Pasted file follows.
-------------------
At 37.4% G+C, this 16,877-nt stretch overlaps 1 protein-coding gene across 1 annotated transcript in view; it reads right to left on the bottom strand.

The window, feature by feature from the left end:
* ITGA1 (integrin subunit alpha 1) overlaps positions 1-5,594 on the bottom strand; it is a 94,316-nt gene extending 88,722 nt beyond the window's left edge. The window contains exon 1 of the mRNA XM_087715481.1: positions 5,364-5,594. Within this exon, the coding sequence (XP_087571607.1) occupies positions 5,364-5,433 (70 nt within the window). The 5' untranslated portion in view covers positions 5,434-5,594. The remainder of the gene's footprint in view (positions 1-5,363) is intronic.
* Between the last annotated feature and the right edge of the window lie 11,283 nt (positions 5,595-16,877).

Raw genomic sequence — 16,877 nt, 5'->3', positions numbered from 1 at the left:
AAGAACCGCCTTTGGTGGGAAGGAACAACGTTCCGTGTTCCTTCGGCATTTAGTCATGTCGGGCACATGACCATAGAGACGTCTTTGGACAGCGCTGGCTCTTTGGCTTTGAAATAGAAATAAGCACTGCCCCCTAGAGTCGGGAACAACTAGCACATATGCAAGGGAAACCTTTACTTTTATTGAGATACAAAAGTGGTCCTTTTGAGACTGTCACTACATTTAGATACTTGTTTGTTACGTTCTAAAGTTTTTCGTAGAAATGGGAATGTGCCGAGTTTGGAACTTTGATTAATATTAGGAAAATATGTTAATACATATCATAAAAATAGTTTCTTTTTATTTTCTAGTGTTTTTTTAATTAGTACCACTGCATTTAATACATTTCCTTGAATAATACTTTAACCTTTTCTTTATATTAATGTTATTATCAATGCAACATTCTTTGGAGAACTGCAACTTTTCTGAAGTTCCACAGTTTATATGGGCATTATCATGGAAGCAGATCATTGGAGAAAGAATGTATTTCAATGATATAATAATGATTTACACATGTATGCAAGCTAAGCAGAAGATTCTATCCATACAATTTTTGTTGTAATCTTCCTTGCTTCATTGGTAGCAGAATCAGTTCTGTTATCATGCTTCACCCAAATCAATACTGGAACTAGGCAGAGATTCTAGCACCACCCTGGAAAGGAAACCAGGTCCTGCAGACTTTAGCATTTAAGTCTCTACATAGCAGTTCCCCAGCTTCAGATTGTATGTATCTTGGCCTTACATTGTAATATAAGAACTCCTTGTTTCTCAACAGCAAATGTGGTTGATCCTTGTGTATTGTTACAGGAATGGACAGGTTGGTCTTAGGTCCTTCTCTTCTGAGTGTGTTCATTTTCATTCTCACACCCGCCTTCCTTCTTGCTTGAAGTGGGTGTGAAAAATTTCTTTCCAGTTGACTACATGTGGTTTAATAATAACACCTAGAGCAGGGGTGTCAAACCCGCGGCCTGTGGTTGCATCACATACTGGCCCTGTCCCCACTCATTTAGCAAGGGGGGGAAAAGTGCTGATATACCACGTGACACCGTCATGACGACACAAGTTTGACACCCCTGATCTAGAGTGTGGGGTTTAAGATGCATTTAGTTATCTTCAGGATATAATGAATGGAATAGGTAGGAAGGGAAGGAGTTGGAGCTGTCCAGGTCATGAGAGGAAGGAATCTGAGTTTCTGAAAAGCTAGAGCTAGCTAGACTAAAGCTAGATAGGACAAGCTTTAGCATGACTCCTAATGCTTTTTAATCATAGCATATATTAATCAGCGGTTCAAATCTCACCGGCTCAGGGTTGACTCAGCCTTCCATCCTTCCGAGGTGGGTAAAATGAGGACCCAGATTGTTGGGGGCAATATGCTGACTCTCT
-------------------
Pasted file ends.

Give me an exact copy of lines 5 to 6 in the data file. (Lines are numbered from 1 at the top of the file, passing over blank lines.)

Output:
Raw genomic sequence — 16,877 nt, 5'->3', positions numbered from 1 at the left:
AAGAACCGCCTTTGGTGGGAAGGAACAACGTTCCGTGTTCCTTCGGCATTTAGTCATGTCGGGCACATGACCATAGAGACGTCTTTGGACAGCGCTGGCTCTTTGGCTTTGAAATAGAAATAAGCACTGCCCCCTAGAGTCGGGAACAACTAGCACATATGCAAGGGAAACCTTTACTTTTATTGAGATACAAAAGTGGTCCTTTTGAGACTGTCACTACATTTAGATACTTGTTTGTTACGTTCTAAAGTTTTTCGTAGAAATGGGAATGTGCCGAGTTTGGAACTTTGATTAATATTAGGAAAATATGTTAATACATATCATAAAAATAGTTTCTTTTTATTTTCTAGTGTTTTTTTAATTAGTACCACTGCATTTAATACATTTCCTTGAATAATACTTTAACCTTTTCTTTATATTAATGTTATTATCAATGCAACATTCTTTGGAGAACTGCAACTTTTCTGAAGTTCCACAGTTTATATGGGCATTATCATGGAAGCAGATCATTGGAGAAAGAATGTATTTCAATGATATAATAATGATTTACACATGTATGCAAGCTAAGCAGAAGATTCTATCCATACAATTTTTGTTGTAATCTTCCTTGCTTCATTGGTAGCAGAATCAGTTCTGTTATCATGCTTCACCCAAATCAATACTGGAACTAGGCAGAGATTCTAGCACCACCCTGGAAAGGAAACCAGGTCCTGCAGACTTTAGCATTTAAGTCTCTACATAGCAGTTCCCCAGCTTCAGATTGTATGTATCTTGGCCTTACATTGTAATATAAGAACTCCTTGTTTCTCAACAGCAAATGTGGTTGATCCTTGTGTATTGTTACAGGAATGGACAGGTTGGTCTTAGGTCCTTCTCTTCTGAGTGTGTTCATTTTCATTCTCACACCCGCCTTCCTTCTTGCTTGAAGTGGGTGTGAAAAATTTCTTTCCAGTTGACTACATGTGGTTTAATAATAACACCTAGAGCAGGGGTGTCAAACCCGCGGCCTGTGGTTGCATCACATACTGGCCCTGTCCCCACTCATTTAGCAAGGGGGGGAAAAGTGCTGATATACCACGTGACACCGTCATGACGACACAAGTTTGACACCCCTGATCTAGAGTGTGGGGTTTAAGATGCATTTAGTTATCTTCAGGATATAATGAATGGAATAGGTAGGAAGGGAAGGAGTTGGAGCTGTCCAGGTCATGAGAGGAAGGAATCTGAGTTTCTGAAAAGCTAGAGCTAGCTAGACTAAAGCTAGATAGGACAAGCTTTAGCATGACTCCTAATGCTTTTTAATCATAGCATATATTAATCAGCGGTTCAAATCTCACCGGCTCAGGGTTGACTCAGCCTTCCATCCTTCCGAGGTGGGTAAAATGAGGACCCAGATTGTTGGGGGCAATATGCTGACTCTCT